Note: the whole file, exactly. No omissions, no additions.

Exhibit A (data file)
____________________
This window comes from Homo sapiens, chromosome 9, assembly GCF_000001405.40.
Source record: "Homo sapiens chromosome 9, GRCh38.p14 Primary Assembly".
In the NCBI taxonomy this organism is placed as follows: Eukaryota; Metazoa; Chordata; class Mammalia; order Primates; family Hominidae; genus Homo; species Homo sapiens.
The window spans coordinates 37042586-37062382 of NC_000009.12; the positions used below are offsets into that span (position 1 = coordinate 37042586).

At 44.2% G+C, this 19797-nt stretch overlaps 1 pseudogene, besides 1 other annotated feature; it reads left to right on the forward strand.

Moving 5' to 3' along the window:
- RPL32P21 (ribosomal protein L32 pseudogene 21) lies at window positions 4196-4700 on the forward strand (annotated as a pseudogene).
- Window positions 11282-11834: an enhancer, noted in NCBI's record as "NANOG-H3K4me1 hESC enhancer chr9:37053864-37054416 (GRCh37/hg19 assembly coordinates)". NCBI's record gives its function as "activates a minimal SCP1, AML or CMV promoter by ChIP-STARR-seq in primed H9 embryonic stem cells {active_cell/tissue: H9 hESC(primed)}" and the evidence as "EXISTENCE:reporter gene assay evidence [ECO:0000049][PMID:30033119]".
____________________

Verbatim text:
This window comes from Homo sapiens, chromosome 9, assembly GCF_000001405.40.
Source record: "Homo sapiens chromosome 9, GRCh38.p14 Primary Assembly".
In the NCBI taxonomy this organism is placed as follows: Eukaryota; Metazoa; Chordata; class Mammalia; order Primates; family Hominidae; genus Homo; species Homo sapiens.
The window spans coordinates 37042586-37062382 of NC_000009.12; the positions used below are offsets into that span (position 1 = coordinate 37042586).

At 44.2% G+C, this 19797-nt stretch overlaps 1 pseudogene, besides 1 other annotated feature; it reads left to right on the forward strand.

Moving 5' to 3' along the window:
- RPL32P21 (ribosomal protein L32 pseudogene 21) lies at window positions 4196-4700 on the forward strand (annotated as a pseudogene).
- Window positions 11282-11834: an enhancer, noted in NCBI's record as "NANOG-H3K4me1 hESC enhancer chr9:37053864-37054416 (GRCh37/hg19 assembly coordinates)". NCBI's record gives its function as "activates a minimal SCP1, AML or CMV promoter by ChIP-STARR-seq in primed H9 embryonic stem cells {active_cell/tissue: H9 hESC(primed)}" and the evidence as "EXISTENCE:reporter gene assay evidence [ECO:0000049][PMID:30033119]".